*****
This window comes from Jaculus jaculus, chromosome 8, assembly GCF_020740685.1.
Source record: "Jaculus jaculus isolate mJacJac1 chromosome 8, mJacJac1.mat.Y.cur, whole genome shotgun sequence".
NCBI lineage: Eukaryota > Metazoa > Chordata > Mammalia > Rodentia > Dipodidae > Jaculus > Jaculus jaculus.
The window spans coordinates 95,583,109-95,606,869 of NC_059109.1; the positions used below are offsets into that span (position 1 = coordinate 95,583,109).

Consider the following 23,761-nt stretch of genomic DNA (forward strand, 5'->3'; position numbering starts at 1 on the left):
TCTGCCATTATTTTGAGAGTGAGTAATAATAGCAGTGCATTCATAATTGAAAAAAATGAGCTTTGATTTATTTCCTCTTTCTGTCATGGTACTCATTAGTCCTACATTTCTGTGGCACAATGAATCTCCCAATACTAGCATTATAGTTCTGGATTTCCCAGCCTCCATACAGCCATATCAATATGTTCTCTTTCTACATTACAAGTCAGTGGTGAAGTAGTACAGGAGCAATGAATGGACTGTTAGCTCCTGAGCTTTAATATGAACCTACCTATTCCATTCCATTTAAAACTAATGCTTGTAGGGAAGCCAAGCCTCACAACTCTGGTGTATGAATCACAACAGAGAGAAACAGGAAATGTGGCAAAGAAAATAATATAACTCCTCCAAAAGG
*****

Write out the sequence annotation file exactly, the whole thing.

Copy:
This window comes from Jaculus jaculus, chromosome 8, assembly GCF_020740685.1.
Source record: "Jaculus jaculus isolate mJacJac1 chromosome 8, mJacJac1.mat.Y.cur, whole genome shotgun sequence".
NCBI lineage: Eukaryota > Metazoa > Chordata > Mammalia > Rodentia > Dipodidae > Jaculus > Jaculus jaculus.
The window spans coordinates 95,583,109-95,606,869 of NC_059109.1; the positions used below are offsets into that span (position 1 = coordinate 95,583,109).

Consider the following 23,761-nt stretch of genomic DNA (forward strand, 5'->3'; position numbering starts at 1 on the left):
TCTGCCATTATTTTGAGAGTGAGTAATAATAGCAGTGCATTCATAATTGAAAAAAATGAGCTTTGATTTATTTCCTCTTTCTGTCATGGTACTCATTAGTCCTACATTTCTGTGGCACAATGAATCTCCCAATACTAGCATTATAGTTCTGGATTTCCCAGCCTCCATACAGCCATATCAATATGTTCTCTTTCTACATTACAAGTCAGTGGTGAAGTAGTACAGGAGCAATGAATGGACTGTTAGCTCCTGAGCTTTAATATGAACCTACCTATTCCATTCCATTTAAAACTAATGCTTGTAGGGAAGCCAAGCCTCACAACTCTGGTGTATGAATCACAACAGAGAGAAACAGGAAATGTGGCAAAGAAAATAATATAACTCCTCCAAAAGG